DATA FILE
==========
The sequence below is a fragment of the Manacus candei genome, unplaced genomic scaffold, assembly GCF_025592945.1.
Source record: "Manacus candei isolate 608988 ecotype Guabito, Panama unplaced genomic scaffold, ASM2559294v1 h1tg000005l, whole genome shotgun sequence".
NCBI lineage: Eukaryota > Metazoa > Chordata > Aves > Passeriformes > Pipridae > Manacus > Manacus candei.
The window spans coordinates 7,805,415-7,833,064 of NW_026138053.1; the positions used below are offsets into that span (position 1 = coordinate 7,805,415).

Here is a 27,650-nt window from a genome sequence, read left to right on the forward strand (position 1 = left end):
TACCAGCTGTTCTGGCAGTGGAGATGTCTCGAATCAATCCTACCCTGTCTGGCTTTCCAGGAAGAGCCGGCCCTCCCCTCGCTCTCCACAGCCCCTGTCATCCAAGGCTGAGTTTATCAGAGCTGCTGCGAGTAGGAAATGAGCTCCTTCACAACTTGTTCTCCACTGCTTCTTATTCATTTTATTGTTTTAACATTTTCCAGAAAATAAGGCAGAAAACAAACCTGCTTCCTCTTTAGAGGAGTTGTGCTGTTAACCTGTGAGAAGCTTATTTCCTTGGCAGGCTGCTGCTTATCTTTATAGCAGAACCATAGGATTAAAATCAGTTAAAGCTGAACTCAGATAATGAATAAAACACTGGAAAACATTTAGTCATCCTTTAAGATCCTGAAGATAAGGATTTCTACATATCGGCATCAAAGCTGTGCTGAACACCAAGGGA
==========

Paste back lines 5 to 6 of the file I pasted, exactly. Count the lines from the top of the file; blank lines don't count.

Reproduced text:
Here is a 27,650-nt window from a genome sequence, read left to right on the forward strand (position 1 = left end):
TACCAGCTGTTCTGGCAGTGGAGATGTCTCGAATCAATCCTACCCTGTCTGGCTTTCCAGGAAGAGCCGGCCCTCCCCTCGCTCTCCACAGCCCCTGTCATCCAAGGCTGAGTTTATCAGAGCTGCTGCGAGTAGGAAATGAGCTCCTTCACAACTTGTTCTCCACTGCTTCTTATTCATTTTATTGTTTTAACATTTTCCAGAAAATAAGGCAGAAAACAAACCTGCTTCCTCTTTAGAGGAGTTGTGCTGTTAACCTGTGAGAAGCTTATTTCCTTGGCAGGCTGCTGCTTATCTTTATAGCAGAACCATAGGATTAAAATCAGTTAAAGCTGAACTCAGATAATGAATAAAACACTGGAAAACATTTAGTCATCCTTTAAGATCCTGAAGATAAGGATTTCTACATATCGGCATCAAAGCTGTGCTGAACACCAAGGGA